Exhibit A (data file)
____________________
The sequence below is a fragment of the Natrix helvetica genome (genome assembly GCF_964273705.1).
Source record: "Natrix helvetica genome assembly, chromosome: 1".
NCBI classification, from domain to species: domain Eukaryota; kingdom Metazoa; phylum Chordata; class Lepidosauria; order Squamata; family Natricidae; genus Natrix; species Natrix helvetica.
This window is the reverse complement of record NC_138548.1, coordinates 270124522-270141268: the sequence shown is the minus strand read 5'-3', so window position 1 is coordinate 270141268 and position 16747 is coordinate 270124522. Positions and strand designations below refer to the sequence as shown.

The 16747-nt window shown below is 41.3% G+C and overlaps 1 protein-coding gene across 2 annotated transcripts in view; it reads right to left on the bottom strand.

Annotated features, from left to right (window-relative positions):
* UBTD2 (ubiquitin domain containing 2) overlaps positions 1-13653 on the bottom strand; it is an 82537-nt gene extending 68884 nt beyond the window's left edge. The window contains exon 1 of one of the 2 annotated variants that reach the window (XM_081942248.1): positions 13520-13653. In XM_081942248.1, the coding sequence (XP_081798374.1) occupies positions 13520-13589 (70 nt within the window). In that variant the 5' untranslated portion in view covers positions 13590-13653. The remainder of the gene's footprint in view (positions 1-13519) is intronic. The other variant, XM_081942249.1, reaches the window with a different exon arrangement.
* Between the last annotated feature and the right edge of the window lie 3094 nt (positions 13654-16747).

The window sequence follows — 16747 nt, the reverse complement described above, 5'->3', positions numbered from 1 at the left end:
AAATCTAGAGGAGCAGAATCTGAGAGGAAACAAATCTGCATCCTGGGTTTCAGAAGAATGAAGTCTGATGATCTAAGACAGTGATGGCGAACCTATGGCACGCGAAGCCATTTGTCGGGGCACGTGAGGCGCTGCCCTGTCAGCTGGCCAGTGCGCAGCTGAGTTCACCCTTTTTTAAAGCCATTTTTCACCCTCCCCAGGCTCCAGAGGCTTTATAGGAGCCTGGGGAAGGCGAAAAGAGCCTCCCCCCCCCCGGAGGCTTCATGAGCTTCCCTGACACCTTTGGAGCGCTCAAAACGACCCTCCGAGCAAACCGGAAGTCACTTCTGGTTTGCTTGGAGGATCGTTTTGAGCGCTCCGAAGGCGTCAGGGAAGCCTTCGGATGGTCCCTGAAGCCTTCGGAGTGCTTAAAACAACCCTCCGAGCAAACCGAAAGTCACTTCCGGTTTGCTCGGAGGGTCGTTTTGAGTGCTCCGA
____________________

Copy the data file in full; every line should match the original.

The sequence below is a fragment of the Natrix helvetica genome (genome assembly GCF_964273705.1).
Source record: "Natrix helvetica genome assembly, chromosome: 1".
NCBI classification, from domain to species: domain Eukaryota; kingdom Metazoa; phylum Chordata; class Lepidosauria; order Squamata; family Natricidae; genus Natrix; species Natrix helvetica.
This window is the reverse complement of record NC_138548.1, coordinates 270124522-270141268: the sequence shown is the minus strand read 5'-3', so window position 1 is coordinate 270141268 and position 16747 is coordinate 270124522. Positions and strand designations below refer to the sequence as shown.

The 16747-nt window shown below is 41.3% G+C and overlaps 1 protein-coding gene across 2 annotated transcripts in view; it reads right to left on the bottom strand.

Annotated features, from left to right (window-relative positions):
* UBTD2 (ubiquitin domain containing 2) overlaps positions 1-13653 on the bottom strand; it is an 82537-nt gene extending 68884 nt beyond the window's left edge. The window contains exon 1 of one of the 2 annotated variants that reach the window (XM_081942248.1): positions 13520-13653. In XM_081942248.1, the coding sequence (XP_081798374.1) occupies positions 13520-13589 (70 nt within the window). In that variant the 5' untranslated portion in view covers positions 13590-13653. The remainder of the gene's footprint in view (positions 1-13519) is intronic. The other variant, XM_081942249.1, reaches the window with a different exon arrangement.
* Between the last annotated feature and the right edge of the window lie 3094 nt (positions 13654-16747).

The window sequence follows — 16747 nt, the reverse complement described above, 5'->3', positions numbered from 1 at the left end:
AAATCTAGAGGAGCAGAATCTGAGAGGAAACAAATCTGCATCCTGGGTTTCAGAAGAATGAAGTCTGATGATCTAAGACAGTGATGGCGAACCTATGGCACGCGAAGCCATTTGTCGGGGCACGTGAGGCGCTGCCCTGTCAGCTGGCCAGTGCGCAGCTGAGTTCACCCTTTTTTAAAGCCATTTTTCACCCTCCCCAGGCTCCAGAGGCTTTATAGGAGCCTGGGGAAGGCGAAAAGAGCCTCCCCCCCCCCGGAGGCTTCATGAGCTTCCCTGACACCTTTGGAGCGCTCAAAACGACCCTCCGAGCAAACCGGAAGTCACTTCTGGTTTGCTTGGAGGATCGTTTTGAGCGCTCCGAAGGCGTCAGGGAAGCCTTCGGATGGTCCCTGAAGCCTTCGGAGTGCTTAAAACAACCCTCCGAGCAAACCGAAAGTCACTTCCGGTTTGCTCGGAGGGTCGTTTTGAGTGCTCCGA